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User Name Thread Name Subject Posted
gnomad BS: The Guillotine (63* d) RE: BS: The Guillotine 16 Dec 12

While use of the gibbet for humans is long gone in the UK, its use for animals was common in the East Riding (Yorkshire) into the 70s, and may still be for all I know. A local giving directions would routinely say to turn (or to keep on) at the gibbet.

Beside many a keeper's or gatekeeper's cottage and the ways into woodlands, would be nailed up battens of bird and small mammal corpses. They stank in warm weather, and I doubt that they had much of a deterrent effect on the wildlife (as some said they were supposed to) though they were often a useful waymark, and doubtless gave pause to the more casual trespasser.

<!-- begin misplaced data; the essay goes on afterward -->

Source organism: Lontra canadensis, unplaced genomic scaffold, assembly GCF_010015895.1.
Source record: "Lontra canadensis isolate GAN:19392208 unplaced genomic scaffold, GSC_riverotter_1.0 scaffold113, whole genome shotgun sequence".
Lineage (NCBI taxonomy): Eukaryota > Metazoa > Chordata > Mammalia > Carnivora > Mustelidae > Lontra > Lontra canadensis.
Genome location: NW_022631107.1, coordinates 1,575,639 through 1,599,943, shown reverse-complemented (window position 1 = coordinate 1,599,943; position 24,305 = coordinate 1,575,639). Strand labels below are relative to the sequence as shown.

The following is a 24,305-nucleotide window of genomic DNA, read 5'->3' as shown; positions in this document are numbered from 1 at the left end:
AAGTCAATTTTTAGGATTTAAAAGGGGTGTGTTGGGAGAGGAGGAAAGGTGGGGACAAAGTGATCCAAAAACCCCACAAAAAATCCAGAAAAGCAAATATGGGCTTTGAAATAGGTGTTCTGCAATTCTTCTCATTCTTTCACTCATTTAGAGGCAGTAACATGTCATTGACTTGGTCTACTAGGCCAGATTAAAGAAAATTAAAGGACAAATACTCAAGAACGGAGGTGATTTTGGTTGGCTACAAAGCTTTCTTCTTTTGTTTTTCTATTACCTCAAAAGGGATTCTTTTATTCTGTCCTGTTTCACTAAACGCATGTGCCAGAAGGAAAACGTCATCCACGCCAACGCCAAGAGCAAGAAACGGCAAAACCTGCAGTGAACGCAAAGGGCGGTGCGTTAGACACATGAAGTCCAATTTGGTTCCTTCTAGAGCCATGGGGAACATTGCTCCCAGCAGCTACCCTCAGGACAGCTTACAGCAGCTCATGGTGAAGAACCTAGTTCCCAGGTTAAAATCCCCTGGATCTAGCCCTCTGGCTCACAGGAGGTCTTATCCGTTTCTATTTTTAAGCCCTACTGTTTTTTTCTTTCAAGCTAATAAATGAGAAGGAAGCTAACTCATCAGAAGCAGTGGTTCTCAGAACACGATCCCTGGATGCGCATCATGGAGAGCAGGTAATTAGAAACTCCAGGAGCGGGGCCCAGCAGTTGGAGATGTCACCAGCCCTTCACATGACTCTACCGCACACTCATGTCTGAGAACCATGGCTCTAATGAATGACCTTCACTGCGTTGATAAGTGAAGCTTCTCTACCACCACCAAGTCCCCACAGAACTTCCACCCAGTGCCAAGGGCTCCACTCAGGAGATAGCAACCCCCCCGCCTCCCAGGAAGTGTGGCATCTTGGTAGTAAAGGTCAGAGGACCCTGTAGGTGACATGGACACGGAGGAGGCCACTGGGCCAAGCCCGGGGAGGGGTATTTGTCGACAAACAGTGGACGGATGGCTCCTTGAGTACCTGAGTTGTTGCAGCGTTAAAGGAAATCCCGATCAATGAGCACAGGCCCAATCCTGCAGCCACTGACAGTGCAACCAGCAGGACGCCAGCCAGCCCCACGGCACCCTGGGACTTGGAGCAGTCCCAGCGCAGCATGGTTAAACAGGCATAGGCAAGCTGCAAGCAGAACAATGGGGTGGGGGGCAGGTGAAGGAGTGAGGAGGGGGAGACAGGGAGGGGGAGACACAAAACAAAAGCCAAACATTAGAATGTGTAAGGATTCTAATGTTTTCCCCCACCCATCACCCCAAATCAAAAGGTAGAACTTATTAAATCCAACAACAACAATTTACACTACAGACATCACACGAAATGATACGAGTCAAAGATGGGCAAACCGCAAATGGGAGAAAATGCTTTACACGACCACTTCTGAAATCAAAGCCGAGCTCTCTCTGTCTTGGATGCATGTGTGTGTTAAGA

I suspect that their real purpose was that the number of recent corpses should demonstrate to a passing owner or bailiff that a given keeper was doing his job.

The instantaneousness of execution by guillotine has been subject to debate. Tales are told which suggest that the head might retain some brief conciousness (such as that of two aristos who being beheaded in rapid succession, their heads were supposed to have been found to have bitten each other in the basket below the machine, having continued their mutual hatred even into death) but it would be hard to conduct any valid research on humans. Places where beheading is going on are not ideal for scientific observation. It is only fair to observe that the intention of the inventor seems to have been that execution should be quick and merciful by then-current standards.

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